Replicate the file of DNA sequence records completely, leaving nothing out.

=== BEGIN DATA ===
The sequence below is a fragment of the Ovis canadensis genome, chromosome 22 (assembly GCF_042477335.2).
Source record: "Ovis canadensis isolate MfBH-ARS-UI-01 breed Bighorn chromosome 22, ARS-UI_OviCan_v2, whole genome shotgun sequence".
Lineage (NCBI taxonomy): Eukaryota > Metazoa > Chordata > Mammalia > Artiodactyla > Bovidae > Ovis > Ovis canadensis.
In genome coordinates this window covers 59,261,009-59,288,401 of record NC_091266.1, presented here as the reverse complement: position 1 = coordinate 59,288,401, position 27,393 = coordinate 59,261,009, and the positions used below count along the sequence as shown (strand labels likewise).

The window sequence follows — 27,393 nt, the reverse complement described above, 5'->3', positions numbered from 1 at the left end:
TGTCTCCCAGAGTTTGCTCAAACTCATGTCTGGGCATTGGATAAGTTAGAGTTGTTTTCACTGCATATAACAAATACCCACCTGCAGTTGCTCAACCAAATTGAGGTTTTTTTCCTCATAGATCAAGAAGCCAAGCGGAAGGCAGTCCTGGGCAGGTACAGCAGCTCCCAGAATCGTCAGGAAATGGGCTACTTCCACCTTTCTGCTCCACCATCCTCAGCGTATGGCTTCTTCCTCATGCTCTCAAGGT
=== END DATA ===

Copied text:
The sequence below is a fragment of the Ovis canadensis genome, chromosome 22 (assembly GCF_042477335.2).
Source record: "Ovis canadensis isolate MfBH-ARS-UI-01 breed Bighorn chromosome 22, ARS-UI_OviCan_v2, whole genome shotgun sequence".
Lineage (NCBI taxonomy): Eukaryota > Metazoa > Chordata > Mammalia > Artiodactyla > Bovidae > Ovis > Ovis canadensis.
In genome coordinates this window covers 59,261,009-59,288,401 of record NC_091266.1, presented here as the reverse complement: position 1 = coordinate 59,288,401, position 27,393 = coordinate 59,261,009, and the positions used below count along the sequence as shown (strand labels likewise).

The window sequence follows — 27,393 nt, the reverse complement described above, 5'->3', positions numbered from 1 at the left end:
TGTCTCCCAGAGTTTGCTCAAACTCATGTCTGGGCATTGGATAAGTTAGAGTTGTTTTCACTGCATATAACAAATACCCACCTGCAGTTGCTCAACCAAATTGAGGTTTTTTTCCTCATAGATCAAGAAGCCAAGCGGAAGGCAGTCCTGGGCAGGTACAGCAGCTCCCAGAATCGTCAGGAAATGGGCTACTTCCACCTTTCTGCTCCACCATCCTCAGCGTATGGCTTCTTCCTCATGCTCTCAAGGT